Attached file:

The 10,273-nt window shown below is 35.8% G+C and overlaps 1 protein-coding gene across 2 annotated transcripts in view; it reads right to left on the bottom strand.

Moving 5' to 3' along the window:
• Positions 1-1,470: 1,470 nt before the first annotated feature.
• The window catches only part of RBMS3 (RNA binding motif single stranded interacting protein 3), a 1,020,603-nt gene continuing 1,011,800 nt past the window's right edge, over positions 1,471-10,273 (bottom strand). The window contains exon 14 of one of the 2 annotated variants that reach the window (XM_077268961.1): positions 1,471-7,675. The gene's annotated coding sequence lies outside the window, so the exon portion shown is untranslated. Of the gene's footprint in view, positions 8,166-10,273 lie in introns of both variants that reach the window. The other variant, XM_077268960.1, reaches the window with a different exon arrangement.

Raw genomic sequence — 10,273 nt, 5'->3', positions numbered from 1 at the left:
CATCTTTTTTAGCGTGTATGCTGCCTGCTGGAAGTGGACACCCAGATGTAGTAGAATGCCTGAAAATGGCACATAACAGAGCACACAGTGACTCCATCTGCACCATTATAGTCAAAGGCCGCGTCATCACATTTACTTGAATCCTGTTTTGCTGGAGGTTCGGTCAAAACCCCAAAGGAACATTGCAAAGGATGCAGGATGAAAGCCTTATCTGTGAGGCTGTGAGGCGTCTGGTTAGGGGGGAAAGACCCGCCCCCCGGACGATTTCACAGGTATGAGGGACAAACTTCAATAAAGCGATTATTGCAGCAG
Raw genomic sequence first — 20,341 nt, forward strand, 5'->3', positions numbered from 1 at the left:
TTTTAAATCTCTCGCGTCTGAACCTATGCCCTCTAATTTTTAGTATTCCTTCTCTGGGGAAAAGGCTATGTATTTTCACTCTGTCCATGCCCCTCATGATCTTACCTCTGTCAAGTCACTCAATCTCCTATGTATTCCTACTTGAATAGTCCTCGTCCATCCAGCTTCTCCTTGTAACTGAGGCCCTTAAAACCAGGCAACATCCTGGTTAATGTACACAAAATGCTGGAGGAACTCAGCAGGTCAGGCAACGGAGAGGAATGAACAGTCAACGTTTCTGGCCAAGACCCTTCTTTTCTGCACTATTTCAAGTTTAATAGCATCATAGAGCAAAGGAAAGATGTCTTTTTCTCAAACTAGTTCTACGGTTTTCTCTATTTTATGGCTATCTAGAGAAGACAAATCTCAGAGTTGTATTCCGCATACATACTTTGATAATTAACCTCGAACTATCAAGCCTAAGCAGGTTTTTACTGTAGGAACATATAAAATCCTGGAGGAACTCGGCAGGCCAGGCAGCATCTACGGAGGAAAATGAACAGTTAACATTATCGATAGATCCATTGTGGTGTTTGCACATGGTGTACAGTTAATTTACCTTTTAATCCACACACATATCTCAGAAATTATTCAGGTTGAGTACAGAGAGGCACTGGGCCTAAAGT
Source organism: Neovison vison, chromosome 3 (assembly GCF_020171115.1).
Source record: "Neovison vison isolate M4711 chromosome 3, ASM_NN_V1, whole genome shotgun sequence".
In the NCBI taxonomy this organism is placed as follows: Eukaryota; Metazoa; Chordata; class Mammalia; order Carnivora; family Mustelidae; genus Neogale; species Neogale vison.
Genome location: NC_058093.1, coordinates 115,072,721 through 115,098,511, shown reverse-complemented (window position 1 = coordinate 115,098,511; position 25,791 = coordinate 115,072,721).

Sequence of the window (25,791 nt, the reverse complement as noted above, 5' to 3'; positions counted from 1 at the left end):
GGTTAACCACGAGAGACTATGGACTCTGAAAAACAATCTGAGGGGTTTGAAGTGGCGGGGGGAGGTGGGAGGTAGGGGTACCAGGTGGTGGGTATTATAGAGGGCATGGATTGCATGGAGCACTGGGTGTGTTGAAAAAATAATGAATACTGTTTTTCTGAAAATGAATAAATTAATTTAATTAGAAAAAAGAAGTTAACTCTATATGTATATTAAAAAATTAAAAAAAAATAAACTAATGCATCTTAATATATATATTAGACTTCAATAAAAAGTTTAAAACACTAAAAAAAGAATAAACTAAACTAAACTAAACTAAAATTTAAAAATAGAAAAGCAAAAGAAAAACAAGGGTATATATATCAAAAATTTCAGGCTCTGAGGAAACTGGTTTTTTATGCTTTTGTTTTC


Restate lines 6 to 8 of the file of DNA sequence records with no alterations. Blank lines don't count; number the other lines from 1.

CATCTTTTTTAGCGTGTATGCTGCCTGCTGGAAGTGGACACCCAGATGTAGTAGAATGCCTGAAAATGGCACATAACAGAGCACACAGTGACTCCATCTGCACCATTATAGTCAAAGGCCGCGTCATCACATTTACTTGAATCCTGTTTTGCTGGAGGTTCGGTCAAAACCCCAAAGGAACATTGCAAAGGATGCAGGATGAAAGCCTTATCTGTGAGGCTGTGAGGCGTCTGGTTAGGGGGGAAAGACCCGCCCCCCGGACGATTTCACAGGTATGAGGGACAAACTTCAATAAAGCGATTATTGCAGCAG
Raw genomic sequence first — 20,341 nt, forward strand, 5'->3', positions numbered from 1 at the left:
TTTTAAATCTCTCGCGTCTGAACCTATGCCCTCTAATTTTTAGTATTCCTTCTCTGGGGAAAAGGCTATGTATTTTCACTCTGTCCATGCCCCTCATGATCTTACCTCTGTCAAGTCACTCAATCTCCTATGTATTCCTACTTGAATAGTCCTCGTCCATCCAGCTTCTCCTTGTAACTGAGGCCCTTAAAACCAGGCAACATCCTGGTTAATGTACACAAAATGCTGGAGGAACTCAGCAGGTCAGGCAACGGAGAGGAATGAACAGTCAACGTTTCTGGCCAAGACCCTTCTTTTCTGCACTATTTCAAGTTTAATAGCATCATAGAGCAAAGGAAAGATGTCTTTTTCTCAAACTAGTTCTACGGTTTTCTCTATTTTATGGCTATCTAGAGAAGACAAATCTCAGAGTTGTATTCCGCATACATACTTTGATAATTAACCTCGAACTATCAAGCCTAAGCAGGTTTTTACTGTAGGAACATATAAAATCCTGGAGGAACTCGGCAGGCCAGGCAGCATCTACGGAGGAAAATGAACAGTTAACATTATCGATAGATCCATTGTGGTGTTTGCACATGGTGTACAGTTAATTTACCTTTTAATCCACACACATATCTCAGAAATTATTCAGGTTGAGTACAGAGAGGCACTGGGCCTAAAGT